Notwithstanding the rationale for exclusion of hearsay evidence, the common law recognized that in certain instances, such as with dying declarations, hearsay evidence was inherently reliable and safe to be relied upon. The Uganda Evidence Act, Cap. 6 stipulates that when given in cases, oral evidence given must be direct, that is "if it refers to a fact which could be seen, it must be the evidence of a witness who says he or she saw it." See: Section 59 (a) of the Act. By that provision of the law, oral hearsay evidence is rendered inadmissible, subject, however, to the provisions of Section 30 of the Evidence Act, Cap. 6 which provides for instances (not applicable to the present case) when hearsay evidence may be admissible.

Counsel for the appellant, citing this Court's decision in Ndyaguma David vs. Uganda, Supreme Court Criminal Appeal No. 263 of 2006 advanced the legal proposition that in cases where the victim of a sexual offence is not brought to testify in Court, evidence that she made out of court statements to persons who come to testify revealing that the accused person committed the offence will be "circumstantial evidence arising from hearsay evidence." Without discussing the merits of the Ndyaguma David case (supra), we are of the considered opinion that hearsay evidence and circumstantial evidence are two different kinds of evidence governed by different principles. We are content with the principles on hearsay evidence discussed earlier.

In the present case, we find that the evidence of PW3 and PW4 that the victim made an out of court statement in which she informed the two that the appellant had defiled her at his maize milling facility on the relevant date is hearsay evidence. We find that under the relevant common law principles, PW3 and PW4's hearsay evidence was inadmissible. Those witnesses' evidence is also inadmissible pursuant to the rules stipulated in Section 30 of the Evidence Act, Cap. 6.

Counsel for the respondent, however, cited the Supreme Court decision in Badru Mwindu vs. Uganda Criminal Appeal No. 15 of 1997 for the proposition to the effect that in a sexual offence case, where the victim does not testify at the trial, but the victim made an out of court statement saying;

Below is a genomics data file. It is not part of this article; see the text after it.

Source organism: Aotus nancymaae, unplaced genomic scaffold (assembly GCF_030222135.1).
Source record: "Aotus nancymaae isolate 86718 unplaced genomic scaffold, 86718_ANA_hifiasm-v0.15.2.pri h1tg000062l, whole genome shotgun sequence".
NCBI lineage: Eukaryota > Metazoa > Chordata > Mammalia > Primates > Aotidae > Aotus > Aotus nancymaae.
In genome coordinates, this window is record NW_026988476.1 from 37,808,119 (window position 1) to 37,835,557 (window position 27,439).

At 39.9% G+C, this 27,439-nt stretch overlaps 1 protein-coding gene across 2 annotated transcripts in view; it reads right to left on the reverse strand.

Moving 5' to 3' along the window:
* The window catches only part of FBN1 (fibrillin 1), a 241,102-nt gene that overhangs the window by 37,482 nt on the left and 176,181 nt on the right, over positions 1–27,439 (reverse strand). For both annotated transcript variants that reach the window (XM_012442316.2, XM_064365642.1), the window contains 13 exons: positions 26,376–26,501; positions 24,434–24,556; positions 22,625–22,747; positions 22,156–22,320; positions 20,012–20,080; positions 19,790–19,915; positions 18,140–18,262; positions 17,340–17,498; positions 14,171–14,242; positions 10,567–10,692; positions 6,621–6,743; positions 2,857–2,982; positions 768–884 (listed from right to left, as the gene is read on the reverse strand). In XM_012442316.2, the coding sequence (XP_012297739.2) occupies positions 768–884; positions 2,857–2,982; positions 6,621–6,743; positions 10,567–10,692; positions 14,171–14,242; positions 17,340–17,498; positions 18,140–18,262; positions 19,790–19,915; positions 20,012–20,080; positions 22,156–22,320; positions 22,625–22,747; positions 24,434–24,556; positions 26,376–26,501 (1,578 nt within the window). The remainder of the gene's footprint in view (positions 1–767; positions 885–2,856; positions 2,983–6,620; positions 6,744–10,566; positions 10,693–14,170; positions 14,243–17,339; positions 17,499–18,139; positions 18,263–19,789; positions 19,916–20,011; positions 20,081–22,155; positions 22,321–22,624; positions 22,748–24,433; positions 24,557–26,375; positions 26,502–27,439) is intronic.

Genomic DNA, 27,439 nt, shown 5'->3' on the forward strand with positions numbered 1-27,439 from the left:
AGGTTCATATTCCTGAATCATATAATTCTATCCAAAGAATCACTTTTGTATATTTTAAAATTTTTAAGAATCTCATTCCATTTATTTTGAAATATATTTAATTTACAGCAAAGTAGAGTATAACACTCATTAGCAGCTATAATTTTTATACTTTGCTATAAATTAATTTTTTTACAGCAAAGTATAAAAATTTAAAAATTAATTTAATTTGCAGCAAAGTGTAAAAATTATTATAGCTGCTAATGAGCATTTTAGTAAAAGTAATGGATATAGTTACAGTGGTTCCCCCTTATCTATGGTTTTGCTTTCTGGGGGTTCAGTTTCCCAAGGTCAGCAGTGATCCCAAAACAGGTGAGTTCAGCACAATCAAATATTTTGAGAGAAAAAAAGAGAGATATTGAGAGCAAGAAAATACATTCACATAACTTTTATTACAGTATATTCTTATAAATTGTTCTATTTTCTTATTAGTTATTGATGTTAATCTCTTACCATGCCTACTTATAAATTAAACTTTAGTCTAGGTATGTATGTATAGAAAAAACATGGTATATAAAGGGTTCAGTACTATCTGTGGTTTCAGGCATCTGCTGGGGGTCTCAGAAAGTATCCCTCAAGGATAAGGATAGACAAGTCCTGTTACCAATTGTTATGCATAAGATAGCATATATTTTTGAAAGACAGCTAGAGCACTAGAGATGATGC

that the accused defiled her to witnesses who are brought to testify, the statements may be relied on alongside other circumstantial evidence in the case, in convicting the accused. We have read the Badru Mwindu case (supra) and we are of the view that the learned Justices of the Supreme Court, could not have intended in that case to do away with the hearsay evidence rule. The facts in that case were briefly that the appellant, a boda boda rider was entrusted with two girls below the age of 18 and, both sisters, by their parents, to transport them to their respective schools which he did. The appellant also asked and was allowed by the girls' mother to bring them home from school. The appellant allegedly picked one of the girls from their school, took her to his home, from where he defiled her. He then returned to pick the second girl from her school and took both girls home.

The Supreme Court accepted the prosecution evidence that on reaching home, the girl who was defiled informed her parents about the defilement by the appellant. The Supreme Court held that there was ample evidence of a circumstantial nature to justify the decisions of the two lower courts. The Supreme Court cited with approval, a passage from the decision of the Court of Appeal and found that the offence against the appellant had been proved beyond reasonable doubt. Our understanding of the position articulated in the decision in the Badru Mwidu case (supra) is that in all cases, whether involving hearsay evidence or not, the Court may only convict the accused person if it is satisfied that the evidence adduced justifies such a decision.